We woke up today at 6am to get to the Luxor Temples before the crowds. Our tour company is “Contiki”… so our motto on the trip was to get to the sights before “Antiki” (get it?) lol
Our first stop was the Temple of Horus in Edfu.
It was built in 200BC and is the most well-preserved temple in Egypt because it was covered in sand for nearly 2,000 years.
See the ‘windows’ carved into the sides? These didn’t used to be there. In 300AD, when Christianity was starting to boom, people moved into the temple and cut holes for sunlight.
The temple is really deep, there are several rooms leading down a long hallway.
At the end of the hallway, was a granite shrine that originally housed a boat that would take the god once a year to the courtyard where the people could have a look.
Here is a depiction of carrying the god out of the temple.
Don’t these look like they were just carved yesterday? It’s amazing.
When people moved inside the temple in 300AD, the Egyptian religion had long been forgotten. The new religious dwellers scratched the images of the old gods off the walls.
But even though the faces of the gods are gone, the stories scratched into the walls remain.
Written here is a long play that the people could read.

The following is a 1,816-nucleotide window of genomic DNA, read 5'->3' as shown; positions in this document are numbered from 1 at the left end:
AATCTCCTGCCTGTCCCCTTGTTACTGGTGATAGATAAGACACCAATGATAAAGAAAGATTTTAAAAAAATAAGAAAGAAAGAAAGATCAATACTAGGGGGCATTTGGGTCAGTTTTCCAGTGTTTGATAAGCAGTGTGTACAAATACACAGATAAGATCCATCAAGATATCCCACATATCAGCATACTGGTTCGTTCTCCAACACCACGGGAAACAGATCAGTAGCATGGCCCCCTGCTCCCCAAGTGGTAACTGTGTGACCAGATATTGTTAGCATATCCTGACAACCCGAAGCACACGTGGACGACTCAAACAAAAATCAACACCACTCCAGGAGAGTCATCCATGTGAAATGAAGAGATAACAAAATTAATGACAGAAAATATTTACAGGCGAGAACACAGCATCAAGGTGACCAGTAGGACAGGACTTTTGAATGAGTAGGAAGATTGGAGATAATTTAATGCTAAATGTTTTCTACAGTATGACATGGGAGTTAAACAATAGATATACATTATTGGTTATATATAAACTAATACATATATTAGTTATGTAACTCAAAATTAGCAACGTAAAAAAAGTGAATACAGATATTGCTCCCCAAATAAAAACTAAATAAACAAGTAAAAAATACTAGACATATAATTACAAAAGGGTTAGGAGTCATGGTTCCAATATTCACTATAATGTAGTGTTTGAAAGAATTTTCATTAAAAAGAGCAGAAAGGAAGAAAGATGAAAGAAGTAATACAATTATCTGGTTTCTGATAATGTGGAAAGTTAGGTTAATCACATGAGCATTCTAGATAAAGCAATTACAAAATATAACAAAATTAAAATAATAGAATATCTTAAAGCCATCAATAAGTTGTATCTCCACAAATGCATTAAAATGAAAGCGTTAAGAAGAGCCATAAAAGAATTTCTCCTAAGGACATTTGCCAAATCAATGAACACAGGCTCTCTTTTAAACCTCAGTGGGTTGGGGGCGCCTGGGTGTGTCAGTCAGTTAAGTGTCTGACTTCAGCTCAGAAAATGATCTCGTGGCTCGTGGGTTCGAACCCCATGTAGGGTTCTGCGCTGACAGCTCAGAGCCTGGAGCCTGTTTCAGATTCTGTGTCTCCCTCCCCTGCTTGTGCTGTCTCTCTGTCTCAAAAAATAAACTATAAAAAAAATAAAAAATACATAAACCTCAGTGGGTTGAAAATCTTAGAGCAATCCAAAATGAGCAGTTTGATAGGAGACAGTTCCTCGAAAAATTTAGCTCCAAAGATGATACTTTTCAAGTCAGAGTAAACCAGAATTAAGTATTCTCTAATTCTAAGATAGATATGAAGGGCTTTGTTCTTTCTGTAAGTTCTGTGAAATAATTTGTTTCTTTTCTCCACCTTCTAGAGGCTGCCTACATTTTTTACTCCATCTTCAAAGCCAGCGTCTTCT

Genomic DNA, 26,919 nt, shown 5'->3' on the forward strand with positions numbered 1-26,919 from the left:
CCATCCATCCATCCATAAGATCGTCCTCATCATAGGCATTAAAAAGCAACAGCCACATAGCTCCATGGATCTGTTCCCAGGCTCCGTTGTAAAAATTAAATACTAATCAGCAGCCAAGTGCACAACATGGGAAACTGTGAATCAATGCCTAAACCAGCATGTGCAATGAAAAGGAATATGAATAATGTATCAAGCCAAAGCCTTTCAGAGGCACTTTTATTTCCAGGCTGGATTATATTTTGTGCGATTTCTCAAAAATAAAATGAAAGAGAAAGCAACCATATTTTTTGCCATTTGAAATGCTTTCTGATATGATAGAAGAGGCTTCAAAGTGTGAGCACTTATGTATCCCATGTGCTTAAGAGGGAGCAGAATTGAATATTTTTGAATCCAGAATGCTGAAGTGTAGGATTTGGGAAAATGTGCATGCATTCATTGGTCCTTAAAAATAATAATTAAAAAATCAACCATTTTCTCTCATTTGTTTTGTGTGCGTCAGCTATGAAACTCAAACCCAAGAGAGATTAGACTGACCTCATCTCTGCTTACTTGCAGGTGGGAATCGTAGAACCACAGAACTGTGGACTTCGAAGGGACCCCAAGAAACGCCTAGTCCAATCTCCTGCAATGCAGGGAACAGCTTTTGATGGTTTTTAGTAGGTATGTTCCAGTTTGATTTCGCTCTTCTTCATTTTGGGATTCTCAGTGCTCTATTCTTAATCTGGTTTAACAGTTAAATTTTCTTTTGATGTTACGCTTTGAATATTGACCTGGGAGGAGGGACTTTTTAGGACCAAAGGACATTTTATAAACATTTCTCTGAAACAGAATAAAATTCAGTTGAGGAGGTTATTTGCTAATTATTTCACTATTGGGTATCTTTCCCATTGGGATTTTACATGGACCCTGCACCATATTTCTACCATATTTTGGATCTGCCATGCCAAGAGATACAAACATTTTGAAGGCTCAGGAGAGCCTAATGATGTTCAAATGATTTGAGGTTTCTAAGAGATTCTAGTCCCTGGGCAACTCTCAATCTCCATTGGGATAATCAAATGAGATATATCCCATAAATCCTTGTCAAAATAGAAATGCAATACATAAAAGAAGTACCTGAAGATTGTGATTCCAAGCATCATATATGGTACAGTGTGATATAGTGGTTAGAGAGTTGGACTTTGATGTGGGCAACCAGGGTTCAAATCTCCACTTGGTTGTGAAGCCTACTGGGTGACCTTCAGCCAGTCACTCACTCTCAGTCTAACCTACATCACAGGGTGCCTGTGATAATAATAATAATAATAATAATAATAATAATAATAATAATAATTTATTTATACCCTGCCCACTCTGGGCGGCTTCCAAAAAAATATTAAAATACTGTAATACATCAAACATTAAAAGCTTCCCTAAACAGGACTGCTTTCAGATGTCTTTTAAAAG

Back on the boat, we enjoyed another relaxing day of lounging, reading, blogging and sleeping.
Midday, our boats passed through some locks in the River. Because of the Dams, the water level changes and you have to go through like the Panama Canal.
It’s a slow process and as we waited, kids swim along the boat and throw empty film canisters onboard. They want you to put money in it and throw it back to them.
It’s so sad because they are so poor.
In the afternoon, they had teatime on the ship.
In the evening, we went to a Papyrus shop and learned how they make it.
We drove back along the Nile and saw the Valley of the Kings all lit up! (We’re heading to there tomorrow!)
Our next stop was Luxor Temple, built by Ramses II.
The focal point was the pink granite obelisk in front. There used to be two, but the second one was given to France as a gift.
Recently discovered was a two mile row of Sphinxes connecting Luxor Temple to Karnack Temple. One by one they are restoring them.
Inside, the temple was breathtaking.
Since it had been buried under sand for nearly 2,000 years, it was very well preserved. No one knew it was even there, and they continued to build on top of it in the 13th century. When they excavated, they left the Mosque above the temple walls.
On the left, up above, you can see the original door!
There was also lots of color preserved here as well.
Me and Ramses II.
I wonder how many more buried temples and treasures they’ll find in the next hundred years. This stuff is amazing!
Stay tuned for the Valley of the Kings, King Tut and Karnack!
And don’t forget to enter the contest!